This is an illustration of my point about the lack of local cultural influences in the markets here. You will find exactly the same merchandise in Dan Sai, Chiang Mai or Phuket markets. Good for tourists but not if you want to discover the “real” Thailand.

More cultural items imported from China.

Eureka. These are hand “painted” (they actually use coloured felt pens and then varnish them) bamboo money boxes. I bought two (the lady is holding mine), not because I have any money to put in them, but I was so surprised to find anything approaching a one-off that I had to support the guys whose idea it was. They are a little touristy but nicely done and are now in our garden rice hut retreat.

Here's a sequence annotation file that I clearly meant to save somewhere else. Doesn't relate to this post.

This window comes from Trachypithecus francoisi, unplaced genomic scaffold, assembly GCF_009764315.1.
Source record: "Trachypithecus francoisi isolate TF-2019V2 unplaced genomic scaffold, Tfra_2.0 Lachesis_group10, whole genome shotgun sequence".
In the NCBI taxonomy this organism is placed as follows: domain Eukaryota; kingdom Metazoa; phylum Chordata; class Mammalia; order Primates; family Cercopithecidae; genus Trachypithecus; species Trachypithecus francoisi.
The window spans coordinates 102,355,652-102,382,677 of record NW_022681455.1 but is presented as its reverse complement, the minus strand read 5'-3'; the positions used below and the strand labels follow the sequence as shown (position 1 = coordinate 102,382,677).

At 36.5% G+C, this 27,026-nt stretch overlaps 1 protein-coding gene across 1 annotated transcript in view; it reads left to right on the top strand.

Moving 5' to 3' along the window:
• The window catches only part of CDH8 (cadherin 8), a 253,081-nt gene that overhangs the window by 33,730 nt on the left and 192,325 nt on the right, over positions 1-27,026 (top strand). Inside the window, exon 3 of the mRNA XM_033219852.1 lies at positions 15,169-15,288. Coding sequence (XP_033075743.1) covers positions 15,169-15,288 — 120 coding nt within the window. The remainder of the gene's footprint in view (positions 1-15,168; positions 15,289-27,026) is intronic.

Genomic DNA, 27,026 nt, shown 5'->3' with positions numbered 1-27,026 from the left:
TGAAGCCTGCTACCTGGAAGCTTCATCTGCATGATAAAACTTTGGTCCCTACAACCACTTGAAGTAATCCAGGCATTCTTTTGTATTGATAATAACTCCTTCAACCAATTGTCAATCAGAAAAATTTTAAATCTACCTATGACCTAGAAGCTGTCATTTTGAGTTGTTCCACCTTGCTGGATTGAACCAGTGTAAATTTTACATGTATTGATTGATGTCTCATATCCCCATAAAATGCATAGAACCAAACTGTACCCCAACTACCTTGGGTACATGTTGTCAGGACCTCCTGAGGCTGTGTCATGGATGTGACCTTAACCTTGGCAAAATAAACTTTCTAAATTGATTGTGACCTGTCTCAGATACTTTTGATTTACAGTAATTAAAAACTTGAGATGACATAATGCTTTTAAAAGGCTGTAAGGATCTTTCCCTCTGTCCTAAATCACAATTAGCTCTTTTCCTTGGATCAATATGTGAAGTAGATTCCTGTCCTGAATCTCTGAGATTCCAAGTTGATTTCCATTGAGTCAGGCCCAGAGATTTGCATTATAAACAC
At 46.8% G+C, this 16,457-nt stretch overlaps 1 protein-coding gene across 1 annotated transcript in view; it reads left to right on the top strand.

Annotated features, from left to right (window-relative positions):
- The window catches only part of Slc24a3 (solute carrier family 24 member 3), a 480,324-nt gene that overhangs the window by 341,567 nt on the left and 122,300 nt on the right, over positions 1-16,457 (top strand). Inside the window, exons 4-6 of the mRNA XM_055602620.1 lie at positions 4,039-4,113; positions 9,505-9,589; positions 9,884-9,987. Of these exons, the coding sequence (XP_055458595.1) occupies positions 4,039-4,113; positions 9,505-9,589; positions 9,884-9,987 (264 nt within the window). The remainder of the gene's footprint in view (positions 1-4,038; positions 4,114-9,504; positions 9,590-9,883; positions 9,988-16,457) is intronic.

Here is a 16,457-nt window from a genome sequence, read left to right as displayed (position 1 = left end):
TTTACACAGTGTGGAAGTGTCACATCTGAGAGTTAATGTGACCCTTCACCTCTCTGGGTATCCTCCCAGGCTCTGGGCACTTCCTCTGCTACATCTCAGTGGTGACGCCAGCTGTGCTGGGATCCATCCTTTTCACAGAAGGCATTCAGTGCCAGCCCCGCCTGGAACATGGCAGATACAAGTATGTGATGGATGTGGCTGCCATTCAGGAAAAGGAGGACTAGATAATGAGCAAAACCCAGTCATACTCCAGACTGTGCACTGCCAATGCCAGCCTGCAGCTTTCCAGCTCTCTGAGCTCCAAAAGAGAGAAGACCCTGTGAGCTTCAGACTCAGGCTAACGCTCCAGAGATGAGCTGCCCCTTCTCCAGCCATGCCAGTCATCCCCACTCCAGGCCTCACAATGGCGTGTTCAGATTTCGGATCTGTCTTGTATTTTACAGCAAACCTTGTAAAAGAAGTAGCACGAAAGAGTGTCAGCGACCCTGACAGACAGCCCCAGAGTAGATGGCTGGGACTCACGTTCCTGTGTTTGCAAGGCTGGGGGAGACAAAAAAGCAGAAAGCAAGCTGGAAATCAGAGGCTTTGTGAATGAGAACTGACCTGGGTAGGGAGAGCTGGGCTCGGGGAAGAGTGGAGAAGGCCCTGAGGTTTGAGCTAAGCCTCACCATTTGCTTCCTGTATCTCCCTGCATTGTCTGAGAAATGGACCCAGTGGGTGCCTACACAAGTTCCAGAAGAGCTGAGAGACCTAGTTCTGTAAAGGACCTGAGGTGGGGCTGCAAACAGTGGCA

On the table?

The artwork was being done out the back. The varnish applied later kept the “painting” in place.

Youngsters enjoying the day. Thailand must be one of the most phone obsessed countries in the world, and that’s a placing hard to achieve. 

This photo was taken outside the temple around which the festival happens. Heaps of people so it was a busy place to be.

Inside the wat. Small but neat.

And outside people were making offerings watched by a few monkettes or mini-monks as I call them.

Back into the markets I came across this shop, which was theme based and nicely presented. One of the few places that were cashing in on the festival itself. The better quality masks were selling for 2,000 baht plus so expensive by Thai standards but at least they were original.

Or slightly cheaper options for the cash poor.